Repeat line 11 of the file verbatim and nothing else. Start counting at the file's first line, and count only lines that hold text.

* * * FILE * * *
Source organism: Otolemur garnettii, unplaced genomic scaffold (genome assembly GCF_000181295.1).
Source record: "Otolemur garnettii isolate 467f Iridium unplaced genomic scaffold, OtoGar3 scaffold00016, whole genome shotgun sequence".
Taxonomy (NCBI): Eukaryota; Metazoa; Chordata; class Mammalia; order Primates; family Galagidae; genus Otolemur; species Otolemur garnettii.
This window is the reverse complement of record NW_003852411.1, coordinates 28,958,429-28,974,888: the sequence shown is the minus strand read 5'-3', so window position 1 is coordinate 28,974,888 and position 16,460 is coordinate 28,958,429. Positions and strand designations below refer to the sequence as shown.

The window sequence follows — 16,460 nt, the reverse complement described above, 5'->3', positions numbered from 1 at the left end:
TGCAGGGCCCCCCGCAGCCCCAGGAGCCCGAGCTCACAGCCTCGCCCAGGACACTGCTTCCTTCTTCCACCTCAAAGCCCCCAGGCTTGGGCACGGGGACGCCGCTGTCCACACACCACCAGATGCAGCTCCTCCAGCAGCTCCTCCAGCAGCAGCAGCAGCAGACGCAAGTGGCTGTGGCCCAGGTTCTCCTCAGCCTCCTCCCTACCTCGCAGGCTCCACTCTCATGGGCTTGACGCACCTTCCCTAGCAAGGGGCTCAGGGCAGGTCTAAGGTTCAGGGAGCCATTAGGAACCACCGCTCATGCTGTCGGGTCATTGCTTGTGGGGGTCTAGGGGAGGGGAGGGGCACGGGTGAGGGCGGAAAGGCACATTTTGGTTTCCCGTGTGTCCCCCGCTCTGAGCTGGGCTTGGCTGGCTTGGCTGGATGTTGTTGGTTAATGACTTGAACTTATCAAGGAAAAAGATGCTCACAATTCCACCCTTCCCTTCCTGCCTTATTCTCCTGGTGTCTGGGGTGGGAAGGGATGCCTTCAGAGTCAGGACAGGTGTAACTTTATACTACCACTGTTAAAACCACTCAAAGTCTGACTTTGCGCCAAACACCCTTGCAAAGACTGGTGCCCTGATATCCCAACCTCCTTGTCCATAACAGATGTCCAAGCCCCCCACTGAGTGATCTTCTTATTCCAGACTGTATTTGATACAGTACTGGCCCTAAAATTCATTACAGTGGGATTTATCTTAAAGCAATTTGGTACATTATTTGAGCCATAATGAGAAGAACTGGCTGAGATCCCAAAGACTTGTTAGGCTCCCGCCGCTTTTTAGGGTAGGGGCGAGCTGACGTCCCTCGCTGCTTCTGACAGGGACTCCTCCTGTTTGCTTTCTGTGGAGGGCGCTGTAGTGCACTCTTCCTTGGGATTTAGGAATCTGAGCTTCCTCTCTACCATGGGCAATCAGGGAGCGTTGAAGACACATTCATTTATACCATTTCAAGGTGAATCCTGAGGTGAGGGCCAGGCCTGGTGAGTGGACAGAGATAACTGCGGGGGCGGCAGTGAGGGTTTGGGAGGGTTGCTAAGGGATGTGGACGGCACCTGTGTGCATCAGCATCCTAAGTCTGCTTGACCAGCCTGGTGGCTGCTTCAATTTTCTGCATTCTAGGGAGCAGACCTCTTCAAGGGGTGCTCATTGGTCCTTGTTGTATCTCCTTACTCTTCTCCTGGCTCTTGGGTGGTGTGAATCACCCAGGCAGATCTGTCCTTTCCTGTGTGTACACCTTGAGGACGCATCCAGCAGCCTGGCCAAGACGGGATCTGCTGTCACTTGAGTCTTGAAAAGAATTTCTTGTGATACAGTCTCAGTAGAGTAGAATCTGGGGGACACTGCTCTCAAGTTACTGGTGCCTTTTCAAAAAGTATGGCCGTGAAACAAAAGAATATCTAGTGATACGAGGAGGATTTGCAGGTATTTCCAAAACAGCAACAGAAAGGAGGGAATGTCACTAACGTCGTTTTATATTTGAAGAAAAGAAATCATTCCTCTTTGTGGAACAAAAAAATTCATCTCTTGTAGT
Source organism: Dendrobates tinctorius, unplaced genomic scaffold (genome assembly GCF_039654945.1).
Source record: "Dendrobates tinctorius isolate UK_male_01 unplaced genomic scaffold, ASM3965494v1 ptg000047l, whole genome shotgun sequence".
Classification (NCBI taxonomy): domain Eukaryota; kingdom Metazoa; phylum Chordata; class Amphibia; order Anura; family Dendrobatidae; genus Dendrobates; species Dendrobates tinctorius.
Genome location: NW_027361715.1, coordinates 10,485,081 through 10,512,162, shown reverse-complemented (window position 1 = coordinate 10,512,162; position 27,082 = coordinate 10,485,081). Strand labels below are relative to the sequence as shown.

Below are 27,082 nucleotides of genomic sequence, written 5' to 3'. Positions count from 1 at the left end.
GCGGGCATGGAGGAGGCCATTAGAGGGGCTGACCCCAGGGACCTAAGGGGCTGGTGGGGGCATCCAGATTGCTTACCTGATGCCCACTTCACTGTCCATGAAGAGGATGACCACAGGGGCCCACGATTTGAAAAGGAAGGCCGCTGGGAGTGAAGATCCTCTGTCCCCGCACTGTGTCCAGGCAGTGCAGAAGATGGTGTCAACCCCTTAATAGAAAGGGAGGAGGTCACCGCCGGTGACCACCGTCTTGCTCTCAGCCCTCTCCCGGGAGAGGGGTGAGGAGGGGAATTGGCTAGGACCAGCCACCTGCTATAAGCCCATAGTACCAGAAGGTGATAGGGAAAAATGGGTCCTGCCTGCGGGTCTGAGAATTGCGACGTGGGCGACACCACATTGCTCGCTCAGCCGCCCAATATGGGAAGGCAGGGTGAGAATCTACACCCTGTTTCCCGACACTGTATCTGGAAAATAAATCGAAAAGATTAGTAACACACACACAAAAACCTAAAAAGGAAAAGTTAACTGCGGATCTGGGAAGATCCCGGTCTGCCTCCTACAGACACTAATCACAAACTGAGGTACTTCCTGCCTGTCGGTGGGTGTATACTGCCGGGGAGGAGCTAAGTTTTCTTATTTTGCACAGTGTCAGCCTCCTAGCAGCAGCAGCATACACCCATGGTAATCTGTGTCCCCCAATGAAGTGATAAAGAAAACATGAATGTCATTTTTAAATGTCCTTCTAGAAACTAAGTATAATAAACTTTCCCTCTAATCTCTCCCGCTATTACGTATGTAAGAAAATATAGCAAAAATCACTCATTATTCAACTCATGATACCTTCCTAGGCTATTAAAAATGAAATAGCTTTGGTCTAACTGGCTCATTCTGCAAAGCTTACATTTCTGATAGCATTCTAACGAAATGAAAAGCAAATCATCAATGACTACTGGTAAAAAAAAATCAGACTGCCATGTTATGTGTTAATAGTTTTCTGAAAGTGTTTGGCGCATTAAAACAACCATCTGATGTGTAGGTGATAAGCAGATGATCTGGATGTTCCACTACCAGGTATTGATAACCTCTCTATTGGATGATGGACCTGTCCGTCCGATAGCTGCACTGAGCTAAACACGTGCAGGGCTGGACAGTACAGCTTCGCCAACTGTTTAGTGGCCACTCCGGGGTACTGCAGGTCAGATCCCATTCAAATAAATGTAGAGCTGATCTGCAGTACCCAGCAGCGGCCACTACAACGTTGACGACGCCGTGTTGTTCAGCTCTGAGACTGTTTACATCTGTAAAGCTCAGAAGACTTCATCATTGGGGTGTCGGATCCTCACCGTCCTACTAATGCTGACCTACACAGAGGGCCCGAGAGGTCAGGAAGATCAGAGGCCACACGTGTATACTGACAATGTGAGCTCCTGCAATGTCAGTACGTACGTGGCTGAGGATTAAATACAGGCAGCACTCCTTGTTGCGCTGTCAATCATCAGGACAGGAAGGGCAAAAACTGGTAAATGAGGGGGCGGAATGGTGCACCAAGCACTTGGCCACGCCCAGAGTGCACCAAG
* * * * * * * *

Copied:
Below are 27,082 nucleotides of genomic sequence, written 5' to 3'. Positions count from 1 at the left end.